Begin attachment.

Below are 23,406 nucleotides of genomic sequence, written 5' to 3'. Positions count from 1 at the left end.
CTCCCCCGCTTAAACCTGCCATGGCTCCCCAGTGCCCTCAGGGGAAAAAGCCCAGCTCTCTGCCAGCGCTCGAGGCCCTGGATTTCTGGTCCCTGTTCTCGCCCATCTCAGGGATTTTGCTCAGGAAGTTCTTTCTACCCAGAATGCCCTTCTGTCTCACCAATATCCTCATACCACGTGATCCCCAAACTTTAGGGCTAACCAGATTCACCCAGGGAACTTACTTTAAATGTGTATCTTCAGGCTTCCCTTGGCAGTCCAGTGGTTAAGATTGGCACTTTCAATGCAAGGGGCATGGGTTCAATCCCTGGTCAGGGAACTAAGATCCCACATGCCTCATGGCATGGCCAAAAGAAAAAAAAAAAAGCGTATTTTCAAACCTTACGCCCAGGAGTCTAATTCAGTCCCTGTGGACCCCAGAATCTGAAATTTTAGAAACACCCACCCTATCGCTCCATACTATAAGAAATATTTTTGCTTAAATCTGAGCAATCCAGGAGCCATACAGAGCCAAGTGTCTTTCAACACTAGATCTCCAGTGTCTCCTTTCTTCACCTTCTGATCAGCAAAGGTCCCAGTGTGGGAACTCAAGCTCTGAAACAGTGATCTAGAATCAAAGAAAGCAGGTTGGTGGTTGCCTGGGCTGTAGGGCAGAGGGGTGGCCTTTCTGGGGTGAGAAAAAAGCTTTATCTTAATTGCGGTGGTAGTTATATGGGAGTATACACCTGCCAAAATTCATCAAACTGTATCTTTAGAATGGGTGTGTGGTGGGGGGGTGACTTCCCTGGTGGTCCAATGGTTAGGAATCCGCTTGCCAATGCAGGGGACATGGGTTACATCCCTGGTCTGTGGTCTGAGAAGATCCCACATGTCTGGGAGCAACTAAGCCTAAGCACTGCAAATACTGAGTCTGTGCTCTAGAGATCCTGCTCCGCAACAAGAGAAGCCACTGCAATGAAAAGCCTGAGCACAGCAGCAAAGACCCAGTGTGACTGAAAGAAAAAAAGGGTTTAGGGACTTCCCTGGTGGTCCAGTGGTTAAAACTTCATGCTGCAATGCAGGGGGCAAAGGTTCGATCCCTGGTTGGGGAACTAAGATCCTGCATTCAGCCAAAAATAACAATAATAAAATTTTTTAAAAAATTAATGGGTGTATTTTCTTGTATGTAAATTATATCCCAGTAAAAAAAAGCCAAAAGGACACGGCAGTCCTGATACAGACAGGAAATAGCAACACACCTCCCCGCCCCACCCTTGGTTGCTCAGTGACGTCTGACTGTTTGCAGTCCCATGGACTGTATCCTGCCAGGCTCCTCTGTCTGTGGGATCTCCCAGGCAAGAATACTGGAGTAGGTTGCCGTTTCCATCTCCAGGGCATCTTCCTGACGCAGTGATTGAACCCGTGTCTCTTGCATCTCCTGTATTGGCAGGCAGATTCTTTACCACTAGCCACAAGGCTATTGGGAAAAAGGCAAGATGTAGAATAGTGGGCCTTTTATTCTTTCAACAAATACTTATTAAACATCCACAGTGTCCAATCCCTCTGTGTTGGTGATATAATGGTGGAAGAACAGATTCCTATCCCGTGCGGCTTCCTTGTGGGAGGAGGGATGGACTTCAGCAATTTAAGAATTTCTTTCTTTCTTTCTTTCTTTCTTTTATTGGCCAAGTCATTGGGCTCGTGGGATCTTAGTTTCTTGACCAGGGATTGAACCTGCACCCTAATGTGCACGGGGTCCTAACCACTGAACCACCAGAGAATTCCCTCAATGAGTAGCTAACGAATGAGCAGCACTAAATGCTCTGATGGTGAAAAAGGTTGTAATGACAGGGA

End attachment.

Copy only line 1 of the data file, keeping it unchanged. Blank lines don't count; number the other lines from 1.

Below are 23,406 nucleotides of genomic sequence, written 5' to 3'. Positions count from 1 at the left end.